The Role of Courts, Litigation, and Other Legal Institutions in an Age of Social Conflict
The Law and Society Association at Stanford Law School (LSAS) is pleased to announce its Seventh Conference for Junior Researchers. After a long pandemic break, LSAS resumes its activities under a new name, reviving an international space of discussions and networking for young scholars. This one-day conference provides a forum for junior researchers to share their current research projects on law and society and receive input from faculty and other participants. The conference will also feature a keynote address by an internationally renowned scholar.
The seventh edition of the Conference for Junior Researchers will explore "the role of courts, litigation, and other legal institutions in an age of social conflict." It is clear that one role of the legal system is to contain and deal with social conflicts, but the impact of these conflicts on the legal system is a subject of debate. In part, the issue is one of definition: what is a social conflict? What is its influence on legal institutions?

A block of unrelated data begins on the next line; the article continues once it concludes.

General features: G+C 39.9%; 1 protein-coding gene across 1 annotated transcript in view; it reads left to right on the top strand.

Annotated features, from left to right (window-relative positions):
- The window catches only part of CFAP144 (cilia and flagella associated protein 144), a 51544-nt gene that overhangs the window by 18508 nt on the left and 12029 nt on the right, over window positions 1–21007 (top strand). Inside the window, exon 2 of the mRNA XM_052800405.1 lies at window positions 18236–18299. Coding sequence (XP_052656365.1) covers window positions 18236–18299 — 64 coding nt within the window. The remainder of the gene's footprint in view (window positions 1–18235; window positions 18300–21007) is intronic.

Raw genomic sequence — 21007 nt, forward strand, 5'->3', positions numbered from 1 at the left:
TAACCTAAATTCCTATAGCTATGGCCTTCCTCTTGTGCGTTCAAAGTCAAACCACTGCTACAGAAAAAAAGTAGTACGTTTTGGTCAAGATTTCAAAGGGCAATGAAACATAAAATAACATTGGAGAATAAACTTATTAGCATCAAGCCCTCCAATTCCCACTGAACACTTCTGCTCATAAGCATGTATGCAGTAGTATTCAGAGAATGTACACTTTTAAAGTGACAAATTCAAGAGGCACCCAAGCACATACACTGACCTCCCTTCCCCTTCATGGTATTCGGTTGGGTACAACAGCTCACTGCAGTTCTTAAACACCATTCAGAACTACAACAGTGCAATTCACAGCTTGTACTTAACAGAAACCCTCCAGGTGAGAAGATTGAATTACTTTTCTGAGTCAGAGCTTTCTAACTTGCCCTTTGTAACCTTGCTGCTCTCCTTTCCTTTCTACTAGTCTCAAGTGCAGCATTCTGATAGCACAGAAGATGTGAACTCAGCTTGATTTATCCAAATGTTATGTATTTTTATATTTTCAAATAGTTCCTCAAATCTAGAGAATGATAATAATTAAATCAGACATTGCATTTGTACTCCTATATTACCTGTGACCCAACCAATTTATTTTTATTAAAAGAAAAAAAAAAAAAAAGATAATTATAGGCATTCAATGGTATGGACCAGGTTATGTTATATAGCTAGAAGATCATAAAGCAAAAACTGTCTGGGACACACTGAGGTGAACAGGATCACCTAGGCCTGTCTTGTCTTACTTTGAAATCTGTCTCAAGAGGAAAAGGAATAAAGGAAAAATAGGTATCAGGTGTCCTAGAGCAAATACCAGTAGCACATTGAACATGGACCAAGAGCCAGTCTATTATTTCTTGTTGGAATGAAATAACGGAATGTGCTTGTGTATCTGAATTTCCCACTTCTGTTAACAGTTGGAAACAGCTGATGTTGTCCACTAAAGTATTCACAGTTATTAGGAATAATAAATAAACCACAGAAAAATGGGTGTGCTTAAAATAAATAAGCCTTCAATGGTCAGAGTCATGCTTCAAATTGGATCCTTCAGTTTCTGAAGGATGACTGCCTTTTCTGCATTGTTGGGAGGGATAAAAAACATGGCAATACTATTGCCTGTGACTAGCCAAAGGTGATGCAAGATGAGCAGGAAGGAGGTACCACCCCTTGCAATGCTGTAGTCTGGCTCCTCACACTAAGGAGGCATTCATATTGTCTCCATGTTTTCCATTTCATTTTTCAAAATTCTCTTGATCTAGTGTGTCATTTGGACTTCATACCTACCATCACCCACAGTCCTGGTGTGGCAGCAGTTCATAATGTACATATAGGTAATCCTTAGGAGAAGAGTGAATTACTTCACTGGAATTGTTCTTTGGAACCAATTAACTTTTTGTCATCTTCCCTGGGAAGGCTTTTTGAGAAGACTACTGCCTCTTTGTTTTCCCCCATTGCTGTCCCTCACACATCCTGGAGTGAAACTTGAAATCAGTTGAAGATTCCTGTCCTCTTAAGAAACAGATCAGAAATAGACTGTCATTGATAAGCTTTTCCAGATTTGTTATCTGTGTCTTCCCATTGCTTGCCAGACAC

In recent years, polarization, extremism, and radicalization seem to have increased social conflict. Social media have played a role in this process. Legal institutions respond-- in many ways. The overturning of Roe v. Wade (1973) illustrates a response to the conflict over abortion in the United States. But there are many conflicts, in many societies, of many types. This conference will explore how courts, legislatures, and other legal institutions behave or change in light of old and new social conflicts.
We welcome topics that touch on the impact and relevance of legal institutions in shaping social movements; the functioning and malfunctioning of these institutions in the light of social conflict; the express and symbolic roles of legal institutions in mediating social conflict; and many other topics that are relevant to the general theme.